Talks on forming a three-party coalition government in Germany have collapsed after the free-market liberal FDP pulled out.
FDP leader Christian Lindner said there was no “basis of trust” with Chancellor Angela Merkel’s conservative CDU/CSU bloc and the Greens.
If the FDP refuses to rejoin the talks, Mrs Merkel will have to form a minority coalition or hold fresh elections.
Her bloc won September’s poll, but many voters deserted the mainstream parties.
After winning its first parliamentary seats, the far-right nationalist AfD (Alternative for Germany) vowed to fight “an invasion of foreigners” into the country.
“Today there was no progress but rather there were setbacks because targeted compromises were questioned,” Mr Lindner said.
“It is better not to rule than to rule falsely. Goodbye!” he added.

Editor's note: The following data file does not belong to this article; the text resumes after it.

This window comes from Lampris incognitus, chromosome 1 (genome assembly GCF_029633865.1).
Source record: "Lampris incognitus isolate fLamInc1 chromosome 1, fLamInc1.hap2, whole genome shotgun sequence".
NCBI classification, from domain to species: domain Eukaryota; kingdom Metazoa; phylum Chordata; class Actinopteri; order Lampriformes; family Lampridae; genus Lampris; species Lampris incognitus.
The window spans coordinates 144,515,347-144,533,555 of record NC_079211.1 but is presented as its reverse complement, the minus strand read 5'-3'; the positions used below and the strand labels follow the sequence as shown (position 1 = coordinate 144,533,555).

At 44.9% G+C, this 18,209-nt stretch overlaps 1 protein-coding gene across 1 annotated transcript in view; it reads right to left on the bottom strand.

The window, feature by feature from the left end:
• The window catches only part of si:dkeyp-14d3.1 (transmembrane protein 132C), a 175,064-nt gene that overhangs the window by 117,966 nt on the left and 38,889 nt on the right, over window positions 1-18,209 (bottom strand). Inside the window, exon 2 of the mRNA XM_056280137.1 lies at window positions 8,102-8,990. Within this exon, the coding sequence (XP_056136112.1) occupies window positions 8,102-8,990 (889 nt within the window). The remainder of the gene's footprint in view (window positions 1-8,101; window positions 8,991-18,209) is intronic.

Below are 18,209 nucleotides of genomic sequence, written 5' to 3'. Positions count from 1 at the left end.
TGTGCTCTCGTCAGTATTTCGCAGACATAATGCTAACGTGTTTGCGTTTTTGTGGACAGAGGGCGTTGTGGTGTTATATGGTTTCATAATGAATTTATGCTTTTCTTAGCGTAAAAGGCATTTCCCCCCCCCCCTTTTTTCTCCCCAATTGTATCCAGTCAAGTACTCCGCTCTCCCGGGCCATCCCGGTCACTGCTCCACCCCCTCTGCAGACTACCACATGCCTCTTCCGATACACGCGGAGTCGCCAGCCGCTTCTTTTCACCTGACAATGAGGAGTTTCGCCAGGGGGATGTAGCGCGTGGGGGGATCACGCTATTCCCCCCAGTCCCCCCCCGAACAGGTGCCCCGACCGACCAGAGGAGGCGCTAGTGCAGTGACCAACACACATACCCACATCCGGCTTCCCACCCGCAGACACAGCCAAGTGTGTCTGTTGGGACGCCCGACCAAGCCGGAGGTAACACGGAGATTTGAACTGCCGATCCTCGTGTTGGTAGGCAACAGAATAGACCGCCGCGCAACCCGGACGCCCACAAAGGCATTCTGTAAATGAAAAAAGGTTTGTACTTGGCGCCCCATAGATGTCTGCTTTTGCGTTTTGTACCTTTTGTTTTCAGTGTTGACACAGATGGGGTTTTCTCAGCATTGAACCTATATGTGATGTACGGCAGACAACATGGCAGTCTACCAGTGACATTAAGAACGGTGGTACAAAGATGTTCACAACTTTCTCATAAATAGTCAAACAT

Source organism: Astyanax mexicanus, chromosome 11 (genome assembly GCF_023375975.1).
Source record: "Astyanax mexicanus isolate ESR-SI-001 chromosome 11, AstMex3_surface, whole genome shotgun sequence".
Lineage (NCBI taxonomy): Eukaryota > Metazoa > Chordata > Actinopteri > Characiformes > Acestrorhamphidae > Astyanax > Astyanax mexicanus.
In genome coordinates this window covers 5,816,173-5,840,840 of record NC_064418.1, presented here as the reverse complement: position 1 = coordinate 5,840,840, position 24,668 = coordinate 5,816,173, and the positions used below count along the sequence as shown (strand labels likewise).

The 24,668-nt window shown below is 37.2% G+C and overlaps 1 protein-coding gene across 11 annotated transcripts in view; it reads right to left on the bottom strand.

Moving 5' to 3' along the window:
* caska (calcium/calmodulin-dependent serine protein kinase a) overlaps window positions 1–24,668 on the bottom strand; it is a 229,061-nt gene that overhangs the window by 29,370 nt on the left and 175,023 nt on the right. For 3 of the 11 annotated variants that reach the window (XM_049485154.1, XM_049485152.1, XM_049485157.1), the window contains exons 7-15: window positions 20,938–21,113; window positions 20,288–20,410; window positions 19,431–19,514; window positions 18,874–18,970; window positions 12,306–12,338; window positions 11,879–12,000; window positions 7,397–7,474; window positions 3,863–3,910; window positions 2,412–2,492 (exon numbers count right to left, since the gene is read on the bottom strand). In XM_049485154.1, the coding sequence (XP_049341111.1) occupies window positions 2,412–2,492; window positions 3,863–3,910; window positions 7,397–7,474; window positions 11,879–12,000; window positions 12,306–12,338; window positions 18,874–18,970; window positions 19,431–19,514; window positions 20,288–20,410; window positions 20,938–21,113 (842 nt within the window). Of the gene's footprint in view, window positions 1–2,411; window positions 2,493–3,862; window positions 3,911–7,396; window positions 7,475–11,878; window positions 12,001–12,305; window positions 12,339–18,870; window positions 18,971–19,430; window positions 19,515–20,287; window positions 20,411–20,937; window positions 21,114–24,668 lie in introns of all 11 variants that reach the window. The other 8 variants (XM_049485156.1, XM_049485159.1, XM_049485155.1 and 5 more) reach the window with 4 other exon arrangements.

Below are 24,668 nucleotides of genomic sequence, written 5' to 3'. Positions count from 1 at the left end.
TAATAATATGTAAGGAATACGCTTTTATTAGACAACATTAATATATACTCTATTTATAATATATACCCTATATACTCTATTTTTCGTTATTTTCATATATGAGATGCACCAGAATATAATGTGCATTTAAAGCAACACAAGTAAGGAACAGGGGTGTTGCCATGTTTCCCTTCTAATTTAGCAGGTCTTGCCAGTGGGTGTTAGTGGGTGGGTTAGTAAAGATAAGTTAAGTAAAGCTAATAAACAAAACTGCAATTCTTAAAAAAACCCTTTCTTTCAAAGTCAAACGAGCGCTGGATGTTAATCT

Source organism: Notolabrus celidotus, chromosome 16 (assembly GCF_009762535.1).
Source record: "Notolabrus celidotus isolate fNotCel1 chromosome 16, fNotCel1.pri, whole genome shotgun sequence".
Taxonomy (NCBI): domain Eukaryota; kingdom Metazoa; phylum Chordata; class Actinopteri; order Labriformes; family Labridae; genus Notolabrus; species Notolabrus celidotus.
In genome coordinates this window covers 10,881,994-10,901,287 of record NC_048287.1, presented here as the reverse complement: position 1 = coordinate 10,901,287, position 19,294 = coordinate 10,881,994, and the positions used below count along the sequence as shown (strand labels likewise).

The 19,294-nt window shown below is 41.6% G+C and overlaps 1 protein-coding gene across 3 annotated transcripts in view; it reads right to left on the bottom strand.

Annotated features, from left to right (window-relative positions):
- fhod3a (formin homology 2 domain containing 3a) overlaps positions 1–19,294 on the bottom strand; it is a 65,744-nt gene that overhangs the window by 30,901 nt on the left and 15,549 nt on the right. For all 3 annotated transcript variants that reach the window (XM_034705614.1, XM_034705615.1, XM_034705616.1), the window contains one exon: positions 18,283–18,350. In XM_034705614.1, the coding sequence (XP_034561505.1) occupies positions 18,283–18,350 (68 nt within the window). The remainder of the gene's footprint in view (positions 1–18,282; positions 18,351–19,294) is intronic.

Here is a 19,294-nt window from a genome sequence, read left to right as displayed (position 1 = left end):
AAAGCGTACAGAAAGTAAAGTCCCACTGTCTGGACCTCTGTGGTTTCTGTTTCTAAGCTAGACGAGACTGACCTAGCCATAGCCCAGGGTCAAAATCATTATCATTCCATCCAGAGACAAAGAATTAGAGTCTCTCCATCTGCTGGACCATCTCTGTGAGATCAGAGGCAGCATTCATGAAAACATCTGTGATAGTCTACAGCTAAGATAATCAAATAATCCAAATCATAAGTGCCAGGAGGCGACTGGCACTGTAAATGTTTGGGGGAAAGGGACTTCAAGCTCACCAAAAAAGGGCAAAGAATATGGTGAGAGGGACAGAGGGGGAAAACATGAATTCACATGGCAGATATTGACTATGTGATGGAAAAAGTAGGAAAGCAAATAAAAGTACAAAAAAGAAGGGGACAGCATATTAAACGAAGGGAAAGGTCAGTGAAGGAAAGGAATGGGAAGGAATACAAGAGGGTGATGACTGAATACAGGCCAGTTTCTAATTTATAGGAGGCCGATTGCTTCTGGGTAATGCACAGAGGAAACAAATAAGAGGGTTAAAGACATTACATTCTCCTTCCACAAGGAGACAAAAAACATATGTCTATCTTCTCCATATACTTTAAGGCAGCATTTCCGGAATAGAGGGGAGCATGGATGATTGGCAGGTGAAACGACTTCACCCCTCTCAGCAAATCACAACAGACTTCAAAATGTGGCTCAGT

The parties involved in the coalition talks are reported to be deeply divided over tax, asylum and environmental policies.
The most bitter arguments have been over whether Syrian refugees should be allowed to bring family members to join them in Germany, the BBC’s Jenny Hill reports.
Mrs Merkel’s conservatives, mindful of the electoral success of the AfD, are cautious and want to extend a moratorium on so-called family reunions, our correspondent adds.
The second-largest party in parliament, the Social Democrats, have ruled out returning to a coalition government with Mrs Merkel.